Rustic Country Bread

This basic loaf if a great introduction to no-knead bread.

From Heirloom Kitchen
Fall 2013

  • This recipe can be easily altered to make your own unique loaf.
    Photo by

Main Article:
The Soup Kitchen

Rustic Country Bread Recipe

If you prefer white bread, use all bread flour; if you have graham flour, use that in place of spelt. For a neutral loaf, omit the herbs, or experiment with your favorite combinations.


  • 2-1/4 cups bread flour
  • 3/4 cup spelt flour
  • 1-1/4 teaspoons salt
  • 1/4 teaspoon active dry yeast
  • 2 tablespoons freshly ground flaxseeds, optional
  • 1 tablespoon dried herbs (rosemary, thyme, dill, marjoram, etc.), optional
  • 1-1/2 cups cool water
  • Coarse cornmeal for dusting


1. Combine all dry ingredients in large mixing bowl. Mix thoroughly.

2. Add the water and stir with a rubber spatula. Stir until thoroughly mixed, adding a little more water, 1 tablespoon at a time if needed, until you have a thoroughly mixed, wet, sticky mass of dough. (The dough will not be like any other bread you’ve made — this will be much wetter and will not form a ball.)

3. Cover the bowl with plastic wrap and let sit at room temperature, out of direct sunlight, for 12 to 18 hours.

4. After 12 to 18 hours have passed, your dough should be dotted with bubbles and more than doubled in size. Dust a wooden cutting board with bread flour and, using plastic dough scrapers, scrape dough loose from the sides of the bowl and turn out onto the board in one piece. Dough will be loose and sticky, but do not add more flour.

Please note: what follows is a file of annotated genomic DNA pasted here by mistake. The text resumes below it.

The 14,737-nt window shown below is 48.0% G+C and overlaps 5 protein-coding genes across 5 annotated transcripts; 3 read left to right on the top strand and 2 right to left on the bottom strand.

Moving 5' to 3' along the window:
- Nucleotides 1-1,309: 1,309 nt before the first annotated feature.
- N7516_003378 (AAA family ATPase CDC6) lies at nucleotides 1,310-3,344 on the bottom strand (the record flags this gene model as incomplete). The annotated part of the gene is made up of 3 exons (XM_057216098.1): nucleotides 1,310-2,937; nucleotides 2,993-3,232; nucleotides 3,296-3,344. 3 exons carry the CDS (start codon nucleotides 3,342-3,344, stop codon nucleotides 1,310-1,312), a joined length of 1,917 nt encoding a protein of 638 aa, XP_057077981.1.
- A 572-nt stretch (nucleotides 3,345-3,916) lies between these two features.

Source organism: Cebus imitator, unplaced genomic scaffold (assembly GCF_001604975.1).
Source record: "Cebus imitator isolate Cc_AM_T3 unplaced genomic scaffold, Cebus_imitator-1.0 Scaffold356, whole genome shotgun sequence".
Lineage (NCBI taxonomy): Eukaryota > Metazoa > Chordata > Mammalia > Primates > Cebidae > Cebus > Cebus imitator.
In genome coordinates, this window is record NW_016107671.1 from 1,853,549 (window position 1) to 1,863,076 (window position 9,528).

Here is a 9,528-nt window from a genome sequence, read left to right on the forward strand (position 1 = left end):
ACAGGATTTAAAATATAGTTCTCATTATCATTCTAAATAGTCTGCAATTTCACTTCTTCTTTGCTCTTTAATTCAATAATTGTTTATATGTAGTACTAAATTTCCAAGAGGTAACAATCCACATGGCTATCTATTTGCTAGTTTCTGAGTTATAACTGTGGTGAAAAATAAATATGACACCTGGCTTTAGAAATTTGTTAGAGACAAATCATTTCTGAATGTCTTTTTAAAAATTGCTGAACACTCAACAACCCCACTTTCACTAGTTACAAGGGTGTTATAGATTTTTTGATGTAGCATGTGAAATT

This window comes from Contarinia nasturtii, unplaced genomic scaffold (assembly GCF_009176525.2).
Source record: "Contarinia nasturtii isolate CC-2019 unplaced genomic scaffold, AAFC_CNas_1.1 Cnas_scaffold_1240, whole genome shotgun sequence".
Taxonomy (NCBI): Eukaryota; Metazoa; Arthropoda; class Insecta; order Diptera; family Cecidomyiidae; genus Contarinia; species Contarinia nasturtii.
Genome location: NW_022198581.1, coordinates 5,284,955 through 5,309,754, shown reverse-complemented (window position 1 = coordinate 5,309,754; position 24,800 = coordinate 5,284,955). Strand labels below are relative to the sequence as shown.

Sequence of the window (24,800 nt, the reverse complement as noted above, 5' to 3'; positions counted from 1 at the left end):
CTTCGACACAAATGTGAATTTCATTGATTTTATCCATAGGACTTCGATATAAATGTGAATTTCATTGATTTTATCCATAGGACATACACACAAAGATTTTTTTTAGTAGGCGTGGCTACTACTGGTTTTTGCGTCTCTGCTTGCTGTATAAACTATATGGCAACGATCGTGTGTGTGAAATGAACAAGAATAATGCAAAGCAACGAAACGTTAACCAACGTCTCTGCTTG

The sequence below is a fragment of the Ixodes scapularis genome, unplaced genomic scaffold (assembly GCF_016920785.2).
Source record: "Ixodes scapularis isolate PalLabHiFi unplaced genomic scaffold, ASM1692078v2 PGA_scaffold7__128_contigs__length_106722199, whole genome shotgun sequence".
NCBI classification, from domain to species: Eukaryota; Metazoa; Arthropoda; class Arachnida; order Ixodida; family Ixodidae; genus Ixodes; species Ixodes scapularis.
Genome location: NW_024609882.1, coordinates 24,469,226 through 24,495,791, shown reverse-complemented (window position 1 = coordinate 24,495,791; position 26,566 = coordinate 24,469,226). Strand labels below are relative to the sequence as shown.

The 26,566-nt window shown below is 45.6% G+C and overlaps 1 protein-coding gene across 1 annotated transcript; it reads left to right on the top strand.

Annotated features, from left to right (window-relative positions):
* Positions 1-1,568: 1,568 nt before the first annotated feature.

5. Dust the top lightly with flour and cover with a clean lint-free cotton or linen tea towel. Let dough rise for another 1 to 2 hours.

6. About 30 minutes before the second rise is complete, place a cast-iron Dutch oven (a 3 to 4-quart size is best, but larger size can be used) on a rack positioned in the lower third of oven. Heat oven to 475 degrees Fahrenheit.

7. Once the oven has reached 475 degrees, remove the pot using heavy-duty potholders (be very careful at this stage — the pot and oven are extremely hot). Sprinkle about 1/2 teaspoon coarse cornmeal evenly over the bottom of pot.

8. Uncover the dough and, using two plastic dough scrapers, shape dough into a ball by folding it over onto itself a few times. With scrapers, lift dough carefully and let it fall into preheated pot by slowly separating the scrapers. Dust the top of dough with coarse cornmeal. Cover the pot and bake for 30 minutes.

9. After 30 minutes, remove the lid from the pot and continue baking for an additional 15 minutes, or until loaf is nicely browned.

10. Remove the pot from the oven. With a sturdy wooden or metal spatula, lift the loaf from the pot and transfer to a cooling rack.

11. Do not slice bread for a minimum of 1 hour — this cooling time completes the process and shouldn’t be overlooked!

Subscribe today

Heirloom GardenerCultivate your love of historic plant varieties and traditional recipes with a subscription to Heirloom Gardener magazine today!

Don’t miss a single issue of Heirloom Gardener. Published by the editors of MOTHER EARTH NEWS, Heirloom Gardener provides decades of organic gardening experience from the most trusted voices in the field. Subscribe today and save as much as 38% off the newsstand price! Get one year (4 issues) for only $24.95!

Facebook Pinterest Instagram YouTube

click me